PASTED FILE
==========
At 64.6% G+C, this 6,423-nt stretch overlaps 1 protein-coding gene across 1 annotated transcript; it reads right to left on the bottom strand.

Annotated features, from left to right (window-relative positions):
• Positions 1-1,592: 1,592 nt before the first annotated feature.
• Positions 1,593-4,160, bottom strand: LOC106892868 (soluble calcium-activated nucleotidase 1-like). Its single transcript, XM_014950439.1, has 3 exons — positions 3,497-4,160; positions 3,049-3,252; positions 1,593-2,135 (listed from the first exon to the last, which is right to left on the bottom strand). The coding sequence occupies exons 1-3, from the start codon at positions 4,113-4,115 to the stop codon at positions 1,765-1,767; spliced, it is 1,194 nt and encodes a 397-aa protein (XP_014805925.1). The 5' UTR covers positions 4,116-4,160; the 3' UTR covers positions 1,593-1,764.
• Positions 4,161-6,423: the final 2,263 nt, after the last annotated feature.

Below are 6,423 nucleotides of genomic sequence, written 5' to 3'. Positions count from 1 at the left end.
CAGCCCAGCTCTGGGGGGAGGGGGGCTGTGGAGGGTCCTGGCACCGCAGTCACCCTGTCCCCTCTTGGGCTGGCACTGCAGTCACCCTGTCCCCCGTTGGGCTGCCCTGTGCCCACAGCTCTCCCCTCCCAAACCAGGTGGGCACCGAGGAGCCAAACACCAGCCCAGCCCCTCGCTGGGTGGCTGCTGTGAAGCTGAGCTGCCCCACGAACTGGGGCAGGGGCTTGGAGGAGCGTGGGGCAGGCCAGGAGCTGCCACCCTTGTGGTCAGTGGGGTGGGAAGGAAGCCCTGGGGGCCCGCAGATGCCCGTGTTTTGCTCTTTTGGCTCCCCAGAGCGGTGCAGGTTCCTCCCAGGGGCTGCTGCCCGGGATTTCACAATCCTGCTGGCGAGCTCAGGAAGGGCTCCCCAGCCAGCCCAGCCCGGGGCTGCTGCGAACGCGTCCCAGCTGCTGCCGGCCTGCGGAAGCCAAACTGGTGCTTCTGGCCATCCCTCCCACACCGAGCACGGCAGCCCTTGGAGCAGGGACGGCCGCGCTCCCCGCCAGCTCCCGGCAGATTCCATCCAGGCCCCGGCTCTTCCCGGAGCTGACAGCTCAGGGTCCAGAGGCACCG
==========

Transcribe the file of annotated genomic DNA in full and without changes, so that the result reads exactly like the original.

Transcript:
At 64.6% G+C, this 6,423-nt stretch overlaps 1 protein-coding gene across 1 annotated transcript; it reads right to left on the bottom strand.

Annotated features, from left to right (window-relative positions):
• Positions 1-1,592: 1,592 nt before the first annotated feature.
• Positions 1,593-4,160, bottom strand: LOC106892868 (soluble calcium-activated nucleotidase 1-like). Its single transcript, XM_014950439.1, has 3 exons — positions 3,497-4,160; positions 3,049-3,252; positions 1,593-2,135 (listed from the first exon to the last, which is right to left on the bottom strand). The coding sequence occupies exons 1-3, from the start codon at positions 4,113-4,115 to the stop codon at positions 1,765-1,767; spliced, it is 1,194 nt and encodes a 397-aa protein (XP_014805925.1). The 5' UTR covers positions 4,116-4,160; the 3' UTR covers positions 1,593-1,764.
• Positions 4,161-6,423: the final 2,263 nt, after the last annotated feature.

Below are 6,423 nucleotides of genomic sequence, written 5' to 3'. Positions count from 1 at the left end.
CAGCCCAGCTCTGGGGGGAGGGGGGCTGTGGAGGGTCCTGGCACCGCAGTCACCCTGTCCCCTCTTGGGCTGGCACTGCAGTCACCCTGTCCCCCGTTGGGCTGCCCTGTGCCCACAGCTCTCCCCTCCCAAACCAGGTGGGCACCGAGGAGCCAAACACCAGCCCAGCCCCTCGCTGGGTGGCTGCTGTGAAGCTGAGCTGCCCCACGAACTGGGGCAGGGGCTTGGAGGAGCGTGGGGCAGGCCAGGAGCTGCCACCCTTGTGGTCAGTGGGGTGGGAAGGAAGCCCTGGGGGCCCGCAGATGCCCGTGTTTTGCTCTTTTGGCTCCCCAGAGCGGTGCAGGTTCCTCCCAGGGGCTGCTGCCCGGGATTTCACAATCCTGCTGGCGAGCTCAGGAAGGGCTCCCCAGCCAGCCCAGCCCGGGGCTGCTGCGAACGCGTCCCAGCTGCTGCCGGCCTGCGGAAGCCAAACTGGTGCTTCTGGCCATCCCTCCCACACCGAGCACGGCAGCCCTTGGAGCAGGGACGGCCGCGCTCCCCGCCAGCTCCCGGCAGATTCCATCCAGGCCCCGGCTCTTCCCGGAGCTGACAGCTCAGGGTCCAGAGGCACCG